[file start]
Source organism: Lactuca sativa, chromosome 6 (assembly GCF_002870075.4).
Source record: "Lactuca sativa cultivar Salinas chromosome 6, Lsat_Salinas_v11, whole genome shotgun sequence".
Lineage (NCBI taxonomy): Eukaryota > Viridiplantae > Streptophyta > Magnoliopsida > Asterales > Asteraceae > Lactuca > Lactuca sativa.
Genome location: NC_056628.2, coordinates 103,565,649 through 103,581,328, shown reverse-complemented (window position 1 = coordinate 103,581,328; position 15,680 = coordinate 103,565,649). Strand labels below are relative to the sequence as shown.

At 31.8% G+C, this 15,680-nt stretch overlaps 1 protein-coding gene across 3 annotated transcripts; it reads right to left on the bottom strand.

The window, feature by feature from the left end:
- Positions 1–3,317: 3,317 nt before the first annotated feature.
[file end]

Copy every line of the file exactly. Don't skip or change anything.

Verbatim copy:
Source organism: Lactuca sativa, chromosome 6 (assembly GCF_002870075.4).
Source record: "Lactuca sativa cultivar Salinas chromosome 6, Lsat_Salinas_v11, whole genome shotgun sequence".
Lineage (NCBI taxonomy): Eukaryota > Viridiplantae > Streptophyta > Magnoliopsida > Asterales > Asteraceae > Lactuca > Lactuca sativa.
Genome location: NC_056628.2, coordinates 103,565,649 through 103,581,328, shown reverse-complemented (window position 1 = coordinate 103,581,328; position 15,680 = coordinate 103,565,649). Strand labels below are relative to the sequence as shown.

At 31.8% G+C, this 15,680-nt stretch overlaps 1 protein-coding gene across 3 annotated transcripts; it reads right to left on the bottom strand.

The window, feature by feature from the left end:
- Positions 1–3,317: 3,317 nt before the first annotated feature.